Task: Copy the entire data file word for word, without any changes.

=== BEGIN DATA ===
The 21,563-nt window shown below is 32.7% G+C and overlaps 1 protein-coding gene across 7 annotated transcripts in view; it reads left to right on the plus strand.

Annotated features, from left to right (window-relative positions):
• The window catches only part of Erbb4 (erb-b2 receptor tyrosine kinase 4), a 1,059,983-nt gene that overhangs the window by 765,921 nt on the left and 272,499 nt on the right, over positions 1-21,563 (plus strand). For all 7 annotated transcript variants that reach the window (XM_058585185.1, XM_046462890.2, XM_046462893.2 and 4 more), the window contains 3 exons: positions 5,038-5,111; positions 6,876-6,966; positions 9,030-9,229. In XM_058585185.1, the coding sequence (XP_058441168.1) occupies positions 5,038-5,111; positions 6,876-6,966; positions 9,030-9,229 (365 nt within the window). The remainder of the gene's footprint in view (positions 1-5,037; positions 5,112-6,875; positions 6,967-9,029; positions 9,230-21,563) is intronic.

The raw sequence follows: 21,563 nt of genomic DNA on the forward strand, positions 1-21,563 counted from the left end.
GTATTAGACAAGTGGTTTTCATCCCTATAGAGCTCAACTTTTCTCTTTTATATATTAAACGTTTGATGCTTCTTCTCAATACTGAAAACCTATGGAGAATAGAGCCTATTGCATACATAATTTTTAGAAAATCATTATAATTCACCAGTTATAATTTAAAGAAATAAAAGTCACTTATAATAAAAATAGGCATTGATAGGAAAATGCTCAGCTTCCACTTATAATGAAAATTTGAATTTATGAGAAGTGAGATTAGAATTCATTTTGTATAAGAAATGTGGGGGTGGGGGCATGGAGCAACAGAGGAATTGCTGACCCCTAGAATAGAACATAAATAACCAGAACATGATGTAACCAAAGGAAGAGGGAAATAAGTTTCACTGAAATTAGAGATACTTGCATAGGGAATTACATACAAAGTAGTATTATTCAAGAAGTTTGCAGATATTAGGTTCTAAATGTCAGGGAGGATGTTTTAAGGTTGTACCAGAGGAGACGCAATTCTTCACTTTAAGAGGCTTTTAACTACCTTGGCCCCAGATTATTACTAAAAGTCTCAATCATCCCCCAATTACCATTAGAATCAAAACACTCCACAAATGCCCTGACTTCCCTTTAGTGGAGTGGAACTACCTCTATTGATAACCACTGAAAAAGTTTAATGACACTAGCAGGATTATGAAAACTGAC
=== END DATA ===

The 21,563-nt window shown below is 32.7% G+C and overlaps 1 protein-coding gene across 7 annotated transcripts in view; it reads left to right on the plus strand.

Annotated features, from left to right (window-relative positions):
• The window catches only part of Erbb4 (erb-b2 receptor tyrosine kinase 4), a 1,059,983-nt gene that overhangs the window by 765,921 nt on the left and 272,499 nt on the right, over positions 1-21,563 (plus strand). For all 7 annotated transcript variants that reach the window (XM_058585185.1, XM_046462890.2, XM_046462893.2 and 4 more), the window contains 3 exons: positions 5,038-5,111; positions 6,876-6,966; positions 9,030-9,229. In XM_058585185.1, the coding sequence (XP_058441168.1) occupies positions 5,038-5,111; positions 6,876-6,966; positions 9,030-9,229 (365 nt within the window). The remainder of the gene's footprint in view (positions 1-5,037; positions 5,112-6,875; positions 6,967-9,029; positions 9,230-21,563) is intronic.

The raw sequence follows: 21,563 nt of genomic DNA on the forward strand, positions 1-21,563 counted from the left end.
GTATTAGACAAGTGGTTTTCATCCCTATAGAGCTCAACTTTTCTCTTTTATATATTAAACGTTTGATGCTTCTTCTCAATACTGAAAACCTATGGAGAATAGAGCCTATTGCATACATAATTTTTAGAAAATCATTATAATTCACCAGTTATAATTTAAAGAAATAAAAGTCACTTATAATAAAAATAGGCATTGATAGGAAAATGCTCAGCTTCCACTTATAATGAAAATTTGAATTTATGAGAAGTGAGATTAGAATTCATTTTGTATAAGAAATGTGGGGGTGGGGGCATGGAGCAACAGAGGAATTGCTGACCCCTAGAATAGAACATAAATAACCAGAACATGATGTAACCAAAGGAAGAGGGAAATAAGTTTCACTGAAATTAGAGATACTTGCATAGGGAATTACATACAAAGTAGTATTATTCAAGAAGTTTGCAGATATTAGGTTCTAAATGTCAGGGAGGATGTTTTAAGGTTGTACCAGAGGAGACGCAATTCTTCACTTTAAGAGGCTTTTAACTACCTTGGCCCCAGATTATTACTAAAAGTCTCAATCATCCCCCAATTACCATTAGAATCAAAACACTCCACAAATGCCCTGACTTCCCTTTAGTGGAGTGGAACTACCTCTATTGATAACCACTGAAAAAGTTTAATGACACTAGCAGGATTATGAAAACTGAC